Shashidhar Nanjundaiah: First Step to Reclaiming Trust

17 Sep,2020

By Shashidhar Nanjundaiah


The Supreme Court’s ruling on hate speech this week, staying the airing of a controversial show on a news channel, stops short of landmark, but leaves it parked with immense scope for a larger churning.


Let us not forget the historical precedent of this case. When the 15-year-old Sudarshan TV channel—repeatedly accused over the past few years of spreading fake news and religious hate-mongering—claimed that there is jihad aimed at UPSC recruitment, it didn’t sit well with a section of people. After considering public complaints, the Ministry of Information and Broadcasting allowed the telecast of the same programme, which claims that there was a jihad (Islamic holy war) infiltrating the Union Public Services examinations. The law does not allow pre-censorship or prior restraint of news, and surely the ministry knows that, so the whole procedure seems a little perfunctory. We can expect political interest in a ministry’s decisions, so the decision not to stop it is hardly surprising, given that a jihad claim promotes the Hindutva narrative in however warped a way.


That is when the Supreme Court got into the act.


The term ‘news platform’ has for long included opinions. In fact, opinions have occupied centrestage as nearly all primetime news shows are actually opinion shows. Certainly, this is like the editorial page of a newspaper, where content ranges from critical analysis to policy advice. Showing political slant in airing opinions has always been considered par for the course in this space (or time). The less observed slant, though, lies in one of the final stages of gatekeeping—the step of selecting which news stories will be disseminated in what order of importance.



Public trust in the media is founded in the very process of news production—newsgathering using news sources, both official and independent, followed by layers of gatekeeping. In public and legal interest, the gatekeepers (input and output editors or someone upstairs) can verify the authenticity of these sources. The authenticity of the source determines how the media keeps our trust.


This trust is a chain. Whether a source is official or independent, an entire news story can be a mere claim if the chain of trust is broken at any joint—source, gatekeeping, or dissemination. The trust-deficit theory ignores the question, if trust is the bedrock of news consumption, how come television news is still so addictive? When we keep hearing that public trust in the media is eroding, we must remember that it may have given way to another psychological clutch—belief.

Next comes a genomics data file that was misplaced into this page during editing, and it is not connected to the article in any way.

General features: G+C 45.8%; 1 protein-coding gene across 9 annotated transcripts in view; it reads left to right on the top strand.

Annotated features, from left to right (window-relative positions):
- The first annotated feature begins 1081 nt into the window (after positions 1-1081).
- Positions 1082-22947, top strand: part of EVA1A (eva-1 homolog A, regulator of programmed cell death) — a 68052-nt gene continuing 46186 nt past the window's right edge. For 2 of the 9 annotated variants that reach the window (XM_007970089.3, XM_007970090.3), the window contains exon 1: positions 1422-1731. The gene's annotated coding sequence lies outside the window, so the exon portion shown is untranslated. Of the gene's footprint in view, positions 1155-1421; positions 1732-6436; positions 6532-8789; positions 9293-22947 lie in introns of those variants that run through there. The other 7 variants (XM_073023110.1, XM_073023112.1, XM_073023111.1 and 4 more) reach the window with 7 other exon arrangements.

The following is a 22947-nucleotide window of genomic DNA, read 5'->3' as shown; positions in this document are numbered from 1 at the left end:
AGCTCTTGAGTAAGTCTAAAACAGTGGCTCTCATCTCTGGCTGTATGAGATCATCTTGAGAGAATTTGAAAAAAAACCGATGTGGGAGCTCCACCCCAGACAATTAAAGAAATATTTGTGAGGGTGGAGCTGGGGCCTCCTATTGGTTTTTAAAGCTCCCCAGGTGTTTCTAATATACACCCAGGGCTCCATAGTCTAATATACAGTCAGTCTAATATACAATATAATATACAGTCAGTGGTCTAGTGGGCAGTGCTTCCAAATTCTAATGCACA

Both trust and belief are subjective. The distinction is that while trust may be the result of hard-earned reputation, belief is the result of a choice, whether personal and conscious or through sociological indoctrination. A recent theoretical construct called the “Belief Gap” builds on its predecessor, Knowledge Gap. Knowledge gap pits knowledge as a competitive element in our psyche to keep up with the Joneses. On the other hand, the concept of belief gap posits that we will gravitate towards information that provides confirmation to our existing beliefs. It is possible to extend this concept to propose that there is a snowball effect to beliefs—that new beliefs may be formed as a result of content we receive. So we may see trustworthiness as an attribute of the disseminator, and belief as an audience attribute.



If channels are operating on the springboard of belief, they continue to place the red herring of trust. Most if not all media platforms will also claim the words that one news group’s social media page uses to describe itself: “without fear or favour …[in] an ethos of editorial excellence and credibility”. If we must bring back trust, we must reorder gatekeeping, and that means a form of regulation that people can trust. Among the Supreme Court’s observations about the conduct of news channels, the most significant are about ratings and ownership. The observation states that the ultimate objective in problematic messaging is ratings. Second, there is a need to make ownership transparent.


These observations are significant and a great first step in putting the legal spotlight on the media. The problem is really a combination of economics (ratings), politics (affiliation and backing of parties, but also owners’, producers’ and anchors’ individual affiliations), and religion (or, in general, owners’ ideological affiliation). By making media ownership more transparent, we would be triangulating trust and belief. Whether I trust that platform or not would depend on whether the owner’s belief systems are attractive to me.


Let us begin a possible reengineering of a new churn by admitting that self-regulation of news television, for all its brave and relentless attempts, has failed the test of trust. Pre-censorship of live content is never going to be possible nor is prior scrutiny an option under our Constitution. But like any industry’s albatross, trust and social responsibility are integral to the media industry. Eminent lawyers on a news channel suggested this week that independent regulation is the answer, rather like a tribunal that can operate under the legal rather than legislative or executive system. This recommendation looks feasible insofar as placing the burden of reclaiming trust on the producer and not on the consumer.


As the founder of Being Responsible, Shashidhar Nanjundaiah is building and delivering new curricula at schools and colleges in a brave attempt to instil Responsible Media Literacy. Prof Nanjundaiah has led media institutes of repute to positions of leadership. His views here are personal You can reach him at



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